Tag Archives: education

Paper, Feet, and Buddha in Nepali Culture

Context: I is a middle aged Nepali man working as a banker. He told me about the importance of keeping feet away from paper in Nepali culture while at a coffeeshop.

A prevalant Nepali tradition or belief is not stepping on paper. Paper, since it is the basis of writing, represents education as a whole. Many of the Nepali gods are also manifested in a physical sheet of paper, as it symbolizes the god of knowledge in a nation where education is highly valued. It is therefore regarded as very pure and respected by the people.

Feet, on the other hand, are very often seen as the dirtiest part of the body. Coming home, it is not uncommon for people to wash their feet straight away. Therefore, touching anything with one’s feet is often seen as disrespecting it, and moreso for a piece of paper. It is highly frowned upon to touch paper with one’s feet.

If one does somehow manage to touch a piece of paper with their feet, there is a way to reconcile this disrespectful act. In Nepali culture, it is commonplace to touch your head to someone that you deeply respect, almost like a more physical bow. So if one accidentally steps on a piece of paper, they must take it and tap it on their head to atone for their mistake. This concept of touching one’s head to something in respect is seen in other places as well. In the presence of very respected elders or royalty, it is traditional to bow and touch their feet with one’s head to signify deep reverence for them.

Med Student’s First Coat

Main Description:

RA: “One of the most exciting, I remember, things in medical school, other than graduation, is getting the white coat and stethoscope before beginning clinical rotations, the first time we’re allowed, as med students, to start practicing basic techniques on living people. These weren’t the long coats that go down to your feet, but shorter ones that only went down to your waist. They were embroidered, of course. They came with the schools embroidered, but we would also get our names if we could afford it. I don’t remember if I got mine embroidered or not, but I probably did. We would wear them everywhere, so everyone knew you were a med student. We wore them on our clinical rotations, obviously, but we also would sometimes wear them out to bars and pubs so everyone would know we’re real med students. They got dirt super quickly of course, because their white, and I remember washing mine all the time so I could wear it. Eventually when we got our scrubs, once we’ve made more progress with our rotation, we didn’t wear the white coats as much. White is a really bad color for doctors, really, because it shows stains, especially blood, really well. It’s funny, we get another white coat (the foot length one) when we graduate, also embroidered, but we rarely wear it because it’s white. That coat’s much less exciting to get. We also got tools with our first coat. We would get the basic tools used at checkups, like the reflex hammer, the thing you use to look in people’s eyes and ears and throat (can’t remember what it’s called), tongue thermometers, and really whatever else we could afford. We didn’t need them, because tools are usually provided to you during the rotation, but they were fun to practice with on ourselves and each other. They were also fun to show off to our friends and family. I definitely don’t have my tools any more, they all broke or I lost them or gave them away. I still have my first coat, though of course I don’t wear it anymore because it’s kind of ratty looking, but I used in a Halloween costume as a mad scientist once.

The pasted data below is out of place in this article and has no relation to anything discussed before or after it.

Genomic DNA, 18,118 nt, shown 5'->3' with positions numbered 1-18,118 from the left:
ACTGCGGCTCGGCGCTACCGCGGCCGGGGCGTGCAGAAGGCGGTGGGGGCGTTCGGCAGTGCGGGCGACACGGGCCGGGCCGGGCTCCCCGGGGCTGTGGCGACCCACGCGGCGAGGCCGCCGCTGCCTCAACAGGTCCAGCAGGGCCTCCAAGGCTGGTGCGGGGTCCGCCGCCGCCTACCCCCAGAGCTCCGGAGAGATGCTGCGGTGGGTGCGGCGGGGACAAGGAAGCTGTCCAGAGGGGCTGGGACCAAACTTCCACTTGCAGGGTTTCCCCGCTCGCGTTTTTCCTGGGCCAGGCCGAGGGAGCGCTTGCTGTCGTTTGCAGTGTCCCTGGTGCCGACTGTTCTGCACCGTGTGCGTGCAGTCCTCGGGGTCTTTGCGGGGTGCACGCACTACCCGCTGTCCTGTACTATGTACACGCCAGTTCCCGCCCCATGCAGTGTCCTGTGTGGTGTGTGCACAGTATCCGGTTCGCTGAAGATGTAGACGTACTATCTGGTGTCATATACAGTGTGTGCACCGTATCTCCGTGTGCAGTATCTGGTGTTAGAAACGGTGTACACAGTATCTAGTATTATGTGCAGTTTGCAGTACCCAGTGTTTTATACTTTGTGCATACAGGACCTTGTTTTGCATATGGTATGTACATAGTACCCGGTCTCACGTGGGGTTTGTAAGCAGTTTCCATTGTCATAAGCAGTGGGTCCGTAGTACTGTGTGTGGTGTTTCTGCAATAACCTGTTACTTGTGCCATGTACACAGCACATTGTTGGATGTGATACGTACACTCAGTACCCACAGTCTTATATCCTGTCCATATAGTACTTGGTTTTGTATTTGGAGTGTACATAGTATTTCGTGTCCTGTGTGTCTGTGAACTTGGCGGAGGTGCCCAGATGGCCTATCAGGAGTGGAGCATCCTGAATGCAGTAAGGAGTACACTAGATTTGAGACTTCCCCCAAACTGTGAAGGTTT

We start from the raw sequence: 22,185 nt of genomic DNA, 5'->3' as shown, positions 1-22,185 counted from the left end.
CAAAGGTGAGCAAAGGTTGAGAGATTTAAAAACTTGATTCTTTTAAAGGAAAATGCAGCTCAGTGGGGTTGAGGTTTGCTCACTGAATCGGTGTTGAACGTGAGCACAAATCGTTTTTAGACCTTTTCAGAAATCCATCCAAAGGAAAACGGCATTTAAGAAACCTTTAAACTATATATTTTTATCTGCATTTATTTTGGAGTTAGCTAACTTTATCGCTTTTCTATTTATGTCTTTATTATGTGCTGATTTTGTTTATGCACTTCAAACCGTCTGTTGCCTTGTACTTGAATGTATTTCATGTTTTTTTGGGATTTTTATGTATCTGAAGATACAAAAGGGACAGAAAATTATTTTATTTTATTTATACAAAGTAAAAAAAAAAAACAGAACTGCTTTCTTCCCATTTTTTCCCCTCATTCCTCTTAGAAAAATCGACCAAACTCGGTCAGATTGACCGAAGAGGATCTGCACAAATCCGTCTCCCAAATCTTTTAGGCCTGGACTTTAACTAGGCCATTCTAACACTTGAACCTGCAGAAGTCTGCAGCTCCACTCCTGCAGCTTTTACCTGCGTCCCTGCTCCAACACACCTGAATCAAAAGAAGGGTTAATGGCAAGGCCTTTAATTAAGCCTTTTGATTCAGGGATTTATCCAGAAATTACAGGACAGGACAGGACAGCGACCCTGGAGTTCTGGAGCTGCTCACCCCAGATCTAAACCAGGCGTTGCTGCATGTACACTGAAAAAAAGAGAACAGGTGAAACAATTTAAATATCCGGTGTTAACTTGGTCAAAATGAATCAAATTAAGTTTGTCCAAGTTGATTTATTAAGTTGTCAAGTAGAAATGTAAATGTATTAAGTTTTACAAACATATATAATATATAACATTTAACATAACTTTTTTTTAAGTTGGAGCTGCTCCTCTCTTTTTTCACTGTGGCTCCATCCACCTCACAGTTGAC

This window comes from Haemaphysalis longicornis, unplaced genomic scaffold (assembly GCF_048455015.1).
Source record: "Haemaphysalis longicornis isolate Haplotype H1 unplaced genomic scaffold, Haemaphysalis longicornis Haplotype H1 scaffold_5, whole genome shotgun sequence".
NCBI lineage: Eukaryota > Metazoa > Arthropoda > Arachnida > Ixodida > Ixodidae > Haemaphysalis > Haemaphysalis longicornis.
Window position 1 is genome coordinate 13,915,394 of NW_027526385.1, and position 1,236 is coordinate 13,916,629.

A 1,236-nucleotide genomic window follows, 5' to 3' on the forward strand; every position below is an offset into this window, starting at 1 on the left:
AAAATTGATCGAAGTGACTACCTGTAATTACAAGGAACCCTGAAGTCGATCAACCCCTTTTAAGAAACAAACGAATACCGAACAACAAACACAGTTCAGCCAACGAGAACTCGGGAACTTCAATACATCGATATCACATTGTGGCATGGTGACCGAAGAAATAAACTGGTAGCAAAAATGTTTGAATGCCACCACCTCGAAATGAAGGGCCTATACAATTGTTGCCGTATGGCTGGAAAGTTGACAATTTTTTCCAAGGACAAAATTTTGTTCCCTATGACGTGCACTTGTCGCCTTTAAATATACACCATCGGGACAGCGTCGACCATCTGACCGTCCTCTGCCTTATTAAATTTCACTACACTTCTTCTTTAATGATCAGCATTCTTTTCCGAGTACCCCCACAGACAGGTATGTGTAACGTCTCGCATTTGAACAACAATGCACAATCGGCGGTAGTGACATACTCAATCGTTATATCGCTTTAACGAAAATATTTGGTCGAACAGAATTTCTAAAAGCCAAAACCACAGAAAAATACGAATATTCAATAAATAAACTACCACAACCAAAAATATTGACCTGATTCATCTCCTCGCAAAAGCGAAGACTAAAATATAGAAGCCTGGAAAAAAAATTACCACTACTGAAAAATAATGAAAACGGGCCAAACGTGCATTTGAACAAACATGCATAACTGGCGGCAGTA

Informant’s opinion:

AB: “Why were the initial white coats and tools so exciting? Why did you wear them so often?

RA: “We wore them everywhere because they were the first things we had that really showed we were med students. I don’t know why they were white, but there was something so exciting about having something to show to my parents that I’m really becoming a doctor.”

Personal interpretation: